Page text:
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Dark Rocks

The Strathyre Broadsword

This stunning highland broadsword was based on Stirling-style originals, combining a shorter, broader blade with a complex basket. 

It is balanced with strong blade presence in mind, the broad base and strong triangular taper maintaining a wieldy rotation and an eagerness in the cut. 

The hilt is made up of individual flattened bars and plates, providing comprehensive hand coverage while keeping the overall weight down. This effect is heightened by the hollow mushroom-shaped pommel and the slim profile of the bars themselves.

The sword is named for a village in Stirling, home to Mary MacGregor, wife of the folk hero Robert Roy Macgregor.

Please see our pricing structure for an idea of what a similar sword would cost.


∴ Specs ∴

  • Total length: 99cm

  • Blade length: 82cm

  • Blade width: 4.3cm

  • Blade stock: 6mm

  • Grip length: 12cm

  • Grip and pommel: 15cm

  • Grip to guard: 5.5cm

  • Quillon span: 15cm

  • Point of Balance: 7.5cm

  • Weight: 1270g

  • Right-handed

  • Blunt edges

  • Rounded tip

  • Fencing flex


∴ Notes ∴


The hand-forged and heat-treated basket and pommel are blackened to a matte finish. The basket features plates to the sides pierced with patterns of circles and diamonds, as well as detailed S-shaped barwork. The pommel is hemisphere-shaped with a carved cross over the top of it.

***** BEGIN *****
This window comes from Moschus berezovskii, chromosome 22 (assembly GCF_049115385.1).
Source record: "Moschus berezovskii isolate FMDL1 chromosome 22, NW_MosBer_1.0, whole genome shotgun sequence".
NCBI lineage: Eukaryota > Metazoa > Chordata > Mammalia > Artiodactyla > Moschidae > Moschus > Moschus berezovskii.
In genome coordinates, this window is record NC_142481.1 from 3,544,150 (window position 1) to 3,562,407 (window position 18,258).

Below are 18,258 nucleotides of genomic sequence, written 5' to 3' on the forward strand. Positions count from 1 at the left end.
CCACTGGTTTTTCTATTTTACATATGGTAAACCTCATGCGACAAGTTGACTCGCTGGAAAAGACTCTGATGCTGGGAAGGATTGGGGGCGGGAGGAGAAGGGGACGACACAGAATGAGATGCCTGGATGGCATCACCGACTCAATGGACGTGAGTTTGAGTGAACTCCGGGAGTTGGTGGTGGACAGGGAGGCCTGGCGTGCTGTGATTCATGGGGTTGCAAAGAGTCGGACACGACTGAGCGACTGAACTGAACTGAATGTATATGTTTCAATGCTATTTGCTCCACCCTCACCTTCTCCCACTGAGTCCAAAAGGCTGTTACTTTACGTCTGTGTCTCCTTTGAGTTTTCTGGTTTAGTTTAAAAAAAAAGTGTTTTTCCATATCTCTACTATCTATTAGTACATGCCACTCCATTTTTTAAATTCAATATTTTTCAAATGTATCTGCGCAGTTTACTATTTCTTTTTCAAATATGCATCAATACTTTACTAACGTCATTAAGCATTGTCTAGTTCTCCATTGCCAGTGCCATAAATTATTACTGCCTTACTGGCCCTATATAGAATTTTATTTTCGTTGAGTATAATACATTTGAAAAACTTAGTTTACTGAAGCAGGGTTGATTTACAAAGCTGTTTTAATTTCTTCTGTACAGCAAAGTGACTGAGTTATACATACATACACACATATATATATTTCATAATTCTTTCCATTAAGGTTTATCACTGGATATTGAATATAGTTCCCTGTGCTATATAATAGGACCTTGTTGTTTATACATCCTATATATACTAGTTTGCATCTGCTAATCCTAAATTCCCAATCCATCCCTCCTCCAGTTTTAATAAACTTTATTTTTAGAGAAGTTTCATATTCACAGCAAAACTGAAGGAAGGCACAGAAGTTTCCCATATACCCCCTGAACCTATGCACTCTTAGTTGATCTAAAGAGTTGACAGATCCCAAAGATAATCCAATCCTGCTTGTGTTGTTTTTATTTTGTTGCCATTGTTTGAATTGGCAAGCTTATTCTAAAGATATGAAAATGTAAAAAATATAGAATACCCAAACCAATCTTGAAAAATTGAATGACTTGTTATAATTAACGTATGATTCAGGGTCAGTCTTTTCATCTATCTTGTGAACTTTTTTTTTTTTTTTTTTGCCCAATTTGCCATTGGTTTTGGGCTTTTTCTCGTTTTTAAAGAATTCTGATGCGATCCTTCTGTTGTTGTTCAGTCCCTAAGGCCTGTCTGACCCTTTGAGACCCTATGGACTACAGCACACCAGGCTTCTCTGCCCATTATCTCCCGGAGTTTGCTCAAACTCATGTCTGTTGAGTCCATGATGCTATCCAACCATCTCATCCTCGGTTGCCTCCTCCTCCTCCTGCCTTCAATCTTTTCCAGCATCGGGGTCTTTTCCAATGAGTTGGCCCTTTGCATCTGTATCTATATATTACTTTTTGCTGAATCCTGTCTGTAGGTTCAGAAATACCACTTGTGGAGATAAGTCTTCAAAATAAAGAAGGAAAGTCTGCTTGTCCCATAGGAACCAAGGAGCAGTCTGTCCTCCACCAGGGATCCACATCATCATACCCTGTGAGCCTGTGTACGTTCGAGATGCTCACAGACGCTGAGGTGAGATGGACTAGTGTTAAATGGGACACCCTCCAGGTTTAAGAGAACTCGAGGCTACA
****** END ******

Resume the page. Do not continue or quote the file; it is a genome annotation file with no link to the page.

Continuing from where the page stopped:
The blade features a central fuller to the forte of the blade, with two decorative fullers to either side extending a few inches down the blade. The oak grip is wrapped in braided steel wire with Turks head knots to top and bottom.


∴ Gallery ∴


∴ A Call to Arms ∴

You pull the rough blanket closer about your shoulders, scanning the horizon with sleep-fogged eyes. A pale sunrise is beginning to colour the clouds, like watered-down dye in roving.

This marks the eighth sunrise since he saddled his horse and rode for Stirling. He said he'd be home by the seventh.

You woke early this morning, before even the hens in the yard. You set a pot of water over the fire and cracked the door open as it boiled, leaning against the sturdy oak doorframe, watching for a white mare in the distance.

A sudden movement snatches your attention. Could it be? Your heart swells as you spy a distant horse and rider. You take a breath, ready to call for the children to come greet their father. But then you see a second rider. And a third. Blood runs cold. The blanket slides from your shoulders.

You slam the door behind you and rush for the bed, throwing yourself to your knees and scrambling beneath it. The sword is still there, wrapped in grey wool. Not his sword, but your own. The one your father left you. Pulling back the bindings, you take in the short, wide blade, the pierced black plates and the elaborate S-shapes of the guard.

You nod, satisfied. Then, lest you give fear time to supplant anger, you snatch at the steel-wire grip and rise to your feet.


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